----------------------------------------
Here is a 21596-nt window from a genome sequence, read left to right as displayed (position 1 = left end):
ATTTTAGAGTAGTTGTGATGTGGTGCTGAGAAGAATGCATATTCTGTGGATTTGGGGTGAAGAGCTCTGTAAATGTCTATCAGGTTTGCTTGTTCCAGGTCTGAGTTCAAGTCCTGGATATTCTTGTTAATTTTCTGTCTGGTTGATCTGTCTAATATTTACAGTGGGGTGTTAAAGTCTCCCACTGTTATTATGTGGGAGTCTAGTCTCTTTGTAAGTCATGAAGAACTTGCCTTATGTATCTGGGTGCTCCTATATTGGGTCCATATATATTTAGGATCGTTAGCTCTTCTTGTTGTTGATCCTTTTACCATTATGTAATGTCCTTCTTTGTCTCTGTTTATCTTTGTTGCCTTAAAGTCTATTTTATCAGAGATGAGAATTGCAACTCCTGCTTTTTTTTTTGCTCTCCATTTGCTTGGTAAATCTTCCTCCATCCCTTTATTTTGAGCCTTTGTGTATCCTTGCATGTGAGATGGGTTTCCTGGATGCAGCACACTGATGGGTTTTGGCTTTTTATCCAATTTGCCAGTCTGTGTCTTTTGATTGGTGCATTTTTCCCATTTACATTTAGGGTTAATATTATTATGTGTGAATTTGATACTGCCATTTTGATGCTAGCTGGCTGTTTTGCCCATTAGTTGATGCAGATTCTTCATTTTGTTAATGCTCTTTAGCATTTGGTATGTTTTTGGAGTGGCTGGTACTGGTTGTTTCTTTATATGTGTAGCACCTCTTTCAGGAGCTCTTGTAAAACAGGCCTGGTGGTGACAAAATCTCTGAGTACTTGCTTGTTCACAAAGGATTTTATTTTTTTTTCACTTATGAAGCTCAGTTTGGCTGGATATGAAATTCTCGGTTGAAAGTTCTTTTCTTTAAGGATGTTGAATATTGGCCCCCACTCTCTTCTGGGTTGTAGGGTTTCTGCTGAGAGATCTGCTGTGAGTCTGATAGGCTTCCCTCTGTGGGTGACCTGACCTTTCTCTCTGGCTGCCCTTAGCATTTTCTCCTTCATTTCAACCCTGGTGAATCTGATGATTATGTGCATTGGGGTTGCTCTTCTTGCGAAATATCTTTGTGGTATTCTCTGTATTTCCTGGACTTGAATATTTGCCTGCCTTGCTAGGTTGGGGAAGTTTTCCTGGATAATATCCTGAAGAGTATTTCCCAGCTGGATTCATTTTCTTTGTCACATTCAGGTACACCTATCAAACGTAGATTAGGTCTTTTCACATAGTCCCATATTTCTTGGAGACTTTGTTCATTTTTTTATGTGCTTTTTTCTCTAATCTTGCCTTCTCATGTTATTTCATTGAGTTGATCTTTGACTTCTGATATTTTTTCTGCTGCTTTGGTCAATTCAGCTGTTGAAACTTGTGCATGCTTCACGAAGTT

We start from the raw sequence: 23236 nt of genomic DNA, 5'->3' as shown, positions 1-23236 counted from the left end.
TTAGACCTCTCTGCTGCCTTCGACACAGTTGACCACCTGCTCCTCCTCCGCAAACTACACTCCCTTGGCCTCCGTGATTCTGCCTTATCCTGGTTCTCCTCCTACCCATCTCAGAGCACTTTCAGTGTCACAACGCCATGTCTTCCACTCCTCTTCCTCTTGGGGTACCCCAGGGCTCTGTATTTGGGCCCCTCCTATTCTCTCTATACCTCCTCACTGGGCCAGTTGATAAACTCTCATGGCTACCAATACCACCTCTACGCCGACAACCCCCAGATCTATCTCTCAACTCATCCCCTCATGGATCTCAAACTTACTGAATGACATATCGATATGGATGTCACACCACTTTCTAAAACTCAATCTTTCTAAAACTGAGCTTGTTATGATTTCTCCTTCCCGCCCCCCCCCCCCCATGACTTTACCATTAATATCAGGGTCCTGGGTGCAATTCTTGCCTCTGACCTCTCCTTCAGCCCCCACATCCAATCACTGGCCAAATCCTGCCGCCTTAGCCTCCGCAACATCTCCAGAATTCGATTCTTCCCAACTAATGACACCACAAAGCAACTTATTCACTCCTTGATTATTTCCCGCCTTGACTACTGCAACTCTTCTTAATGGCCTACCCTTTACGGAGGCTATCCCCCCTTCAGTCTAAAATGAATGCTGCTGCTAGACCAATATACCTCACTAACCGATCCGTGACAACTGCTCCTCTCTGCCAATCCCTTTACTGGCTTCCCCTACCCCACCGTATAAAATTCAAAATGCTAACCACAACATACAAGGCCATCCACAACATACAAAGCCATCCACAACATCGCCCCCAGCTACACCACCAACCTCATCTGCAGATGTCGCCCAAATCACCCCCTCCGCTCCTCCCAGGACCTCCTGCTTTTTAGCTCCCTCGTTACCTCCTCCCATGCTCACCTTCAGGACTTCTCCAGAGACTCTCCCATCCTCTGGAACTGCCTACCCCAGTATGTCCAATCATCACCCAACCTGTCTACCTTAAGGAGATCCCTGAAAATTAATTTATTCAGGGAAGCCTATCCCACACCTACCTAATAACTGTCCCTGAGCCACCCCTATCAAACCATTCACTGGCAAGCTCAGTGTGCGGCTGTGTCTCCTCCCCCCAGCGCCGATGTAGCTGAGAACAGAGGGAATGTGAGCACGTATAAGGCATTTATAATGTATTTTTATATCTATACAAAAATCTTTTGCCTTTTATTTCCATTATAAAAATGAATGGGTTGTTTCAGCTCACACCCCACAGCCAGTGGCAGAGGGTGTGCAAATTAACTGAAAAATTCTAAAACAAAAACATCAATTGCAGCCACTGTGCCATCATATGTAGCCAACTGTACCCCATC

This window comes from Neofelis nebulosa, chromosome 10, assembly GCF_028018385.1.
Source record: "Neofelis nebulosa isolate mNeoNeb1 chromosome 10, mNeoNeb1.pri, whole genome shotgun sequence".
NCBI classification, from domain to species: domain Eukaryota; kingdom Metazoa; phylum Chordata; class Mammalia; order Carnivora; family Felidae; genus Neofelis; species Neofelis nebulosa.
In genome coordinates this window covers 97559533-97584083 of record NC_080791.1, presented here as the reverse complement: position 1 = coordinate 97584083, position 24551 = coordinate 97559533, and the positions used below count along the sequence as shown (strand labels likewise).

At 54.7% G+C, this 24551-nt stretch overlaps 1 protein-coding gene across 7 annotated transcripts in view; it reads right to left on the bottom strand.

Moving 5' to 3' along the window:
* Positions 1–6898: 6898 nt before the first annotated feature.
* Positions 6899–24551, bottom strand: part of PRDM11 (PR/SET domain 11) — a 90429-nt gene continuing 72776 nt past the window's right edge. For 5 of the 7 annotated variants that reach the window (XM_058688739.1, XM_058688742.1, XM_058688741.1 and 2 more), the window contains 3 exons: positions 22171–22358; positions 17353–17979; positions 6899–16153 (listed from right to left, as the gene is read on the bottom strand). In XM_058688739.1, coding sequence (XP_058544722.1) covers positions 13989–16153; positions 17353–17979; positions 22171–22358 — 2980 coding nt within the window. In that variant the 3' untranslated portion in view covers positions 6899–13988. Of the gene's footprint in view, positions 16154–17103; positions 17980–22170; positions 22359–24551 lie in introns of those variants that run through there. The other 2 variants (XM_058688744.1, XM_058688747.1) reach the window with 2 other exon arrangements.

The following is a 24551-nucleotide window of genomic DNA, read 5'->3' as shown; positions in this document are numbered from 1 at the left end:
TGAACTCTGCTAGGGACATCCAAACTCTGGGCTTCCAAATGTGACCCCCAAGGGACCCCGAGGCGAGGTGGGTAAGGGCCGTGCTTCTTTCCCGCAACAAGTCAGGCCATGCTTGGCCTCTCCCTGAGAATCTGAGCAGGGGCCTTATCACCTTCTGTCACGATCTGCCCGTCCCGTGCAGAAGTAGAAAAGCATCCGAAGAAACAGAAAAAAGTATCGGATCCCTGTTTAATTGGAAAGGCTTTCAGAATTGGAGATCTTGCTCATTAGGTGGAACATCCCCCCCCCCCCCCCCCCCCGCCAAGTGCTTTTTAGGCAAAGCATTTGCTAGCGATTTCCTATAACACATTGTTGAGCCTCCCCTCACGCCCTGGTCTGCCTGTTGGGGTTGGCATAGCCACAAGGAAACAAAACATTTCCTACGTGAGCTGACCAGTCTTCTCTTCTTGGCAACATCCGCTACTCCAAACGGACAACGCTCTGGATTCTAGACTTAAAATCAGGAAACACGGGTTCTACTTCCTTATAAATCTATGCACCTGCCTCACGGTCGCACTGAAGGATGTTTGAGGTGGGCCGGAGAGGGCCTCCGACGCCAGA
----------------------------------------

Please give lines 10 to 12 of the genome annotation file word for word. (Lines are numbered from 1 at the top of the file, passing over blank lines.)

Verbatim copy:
Moving 5' to 3' along the window:
* Positions 1–6898: 6898 nt before the first annotated feature.
* Positions 6899–24551, bottom strand: part of PRDM11 (PR/SET domain 11) — a 90429-nt gene continuing 72776 nt past the window's right edge. For 5 of the 7 annotated variants that reach the window (XM_058688739.1, XM_058688742.1, XM_058688741.1 and 2 more), the window contains 3 exons: positions 22171–22358; positions 17353–17979; positions 6899–16153 (listed from right to left, as the gene is read on the bottom strand). In XM_058688739.1, coding sequence (XP_058544722.1) covers positions 13989–16153; positions 17353–17979; positions 22171–22358 — 2980 coding nt within the window. In that variant the 3' untranslated portion in view covers positions 6899–13988. Of the gene's footprint in view, positions 16154–17103; positions 17980–22170; positions 22359–24551 lie in introns of those variants that run through there. The other 2 variants (XM_058688744.1, XM_058688747.1) reach the window with 2 other exon arrangements.